Locals flocked to purchase emergency supplies of equipment and food, prepping for potential power outages. Mike Pfautz, store manager of Ace Hardware, located in the 1700 block of West Main Street, reported Monday afternoon that gas cans, lamp oil, flash lights, lanterns and propane cylinders were flying off the shelves.
"We could have sold a thousand generators if we would have had them," said Pfautz. "It’s been insane the last few days.
"We got in, this morning, about 10 o’clock, we got about 120 four-packs of the D batteries and sold them all in an hour and a half."
The store still has a 1,000-gallon propane filling station, which was replenished Monday morning. But the station would be useless without electricity.
"One thing that I would say about this storm, I appreciate the way the bulk of our customers have behaved over the past few days," added Pfautz. "When you have something like this, you run out of things, and some people get out-of-control angry when you run out of things, but for the most part people were well behaved for this storm, and I think that’s a credit to the people of Ephrata."
Chief William Harvey of the Ephrata Police Department reported Monday that police activated the Emergency Operations Center, headquartered in the department conference room downtown.
"Every municipality has an emergency operations plan," said Harvey. "This is something I’ve been doing for years."
His message pre-Sandy was "Turn around, don’t drown," encouraging motorists to avoid passages in the roadway with visible standing water. Harvey also reported that the police department was at a heightened level of readiness as of Friday, armed with a full staff and all equipment prepared for use.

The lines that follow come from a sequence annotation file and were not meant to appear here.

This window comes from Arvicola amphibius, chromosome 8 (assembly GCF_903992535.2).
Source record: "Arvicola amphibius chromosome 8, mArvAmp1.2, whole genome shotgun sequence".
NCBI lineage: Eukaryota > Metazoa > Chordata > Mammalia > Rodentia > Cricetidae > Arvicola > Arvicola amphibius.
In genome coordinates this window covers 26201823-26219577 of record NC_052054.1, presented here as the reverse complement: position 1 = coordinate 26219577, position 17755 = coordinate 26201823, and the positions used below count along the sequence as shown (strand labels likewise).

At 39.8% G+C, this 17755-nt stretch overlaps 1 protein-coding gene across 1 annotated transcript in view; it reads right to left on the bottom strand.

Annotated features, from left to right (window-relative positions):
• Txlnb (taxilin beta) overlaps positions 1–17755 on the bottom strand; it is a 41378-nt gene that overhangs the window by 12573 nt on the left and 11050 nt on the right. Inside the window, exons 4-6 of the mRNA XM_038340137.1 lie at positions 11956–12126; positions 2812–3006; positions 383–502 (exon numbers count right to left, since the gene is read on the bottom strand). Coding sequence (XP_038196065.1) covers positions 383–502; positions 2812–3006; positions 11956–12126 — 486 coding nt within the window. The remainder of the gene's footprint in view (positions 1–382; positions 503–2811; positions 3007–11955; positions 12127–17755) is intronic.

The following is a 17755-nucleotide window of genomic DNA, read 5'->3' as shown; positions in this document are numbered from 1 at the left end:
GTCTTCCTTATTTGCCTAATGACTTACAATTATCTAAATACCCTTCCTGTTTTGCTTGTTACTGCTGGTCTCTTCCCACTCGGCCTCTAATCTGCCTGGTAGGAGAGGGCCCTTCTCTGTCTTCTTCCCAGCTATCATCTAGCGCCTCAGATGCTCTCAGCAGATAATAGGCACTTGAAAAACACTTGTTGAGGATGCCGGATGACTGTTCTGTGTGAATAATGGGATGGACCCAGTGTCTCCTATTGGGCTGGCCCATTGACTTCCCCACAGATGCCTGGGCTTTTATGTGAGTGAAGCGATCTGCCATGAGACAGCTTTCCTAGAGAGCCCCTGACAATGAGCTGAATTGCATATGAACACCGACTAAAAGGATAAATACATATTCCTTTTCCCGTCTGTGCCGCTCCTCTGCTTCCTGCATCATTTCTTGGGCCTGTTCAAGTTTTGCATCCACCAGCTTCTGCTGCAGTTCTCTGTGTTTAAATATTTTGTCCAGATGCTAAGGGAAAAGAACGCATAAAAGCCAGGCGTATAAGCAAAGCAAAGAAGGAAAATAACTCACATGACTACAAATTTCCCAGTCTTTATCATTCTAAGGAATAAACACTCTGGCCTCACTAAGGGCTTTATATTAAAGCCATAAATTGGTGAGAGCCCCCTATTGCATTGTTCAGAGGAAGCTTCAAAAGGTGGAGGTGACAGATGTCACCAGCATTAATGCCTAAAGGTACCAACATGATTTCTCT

Lancaster County public school districts elected to close Monday and Tuesday — Lancaster Catholic and Lancaster Mennonite took the same precautions.
Lily’s on Main did so, too. Owner Steve Brown canceled all Monday and Tuesday reservations prior to the start of the week. The Theater remained open, however, the Borough’s curfew would have prevented patrons from attending any shows past 9 p.m.
PennDOT reduced speeds Monday to 45 mph on several roadways including Routes 22/322, 30 and 283, as well as the Turnpike from New Jersey to Carlisle.
Weather.com reported that airlines canceled at least 8,600 flights by Monday, anticipating 5-10 inches of rainfall. While eastern Pennsylvania braced for flooding, western parts of the state waited expectantly for the predicted snow and blizzard conditions.
This year marks the 40th anniversary of Hurricane Agnes, which dissipated into a tropical storm by the time it reached here. The Ephrata Review reported June 29, 1972 that Agnes struck the area June 21 of that year. The state was declared a national disaster area, and six covered bridges in Lancaster County were overtaken by flooding.
Agnes was considered the most destructive natural disaster in Pennsylvania history, but last year’s back-to-back Hurricane Irene and Tropical Storm Lee likely stripped Agnes of its title. Post-Sandy reports suggest that the Commonwealth wasn’t nearly as devastated by her effects as it was by the 2011 storms. More SANDY, page A4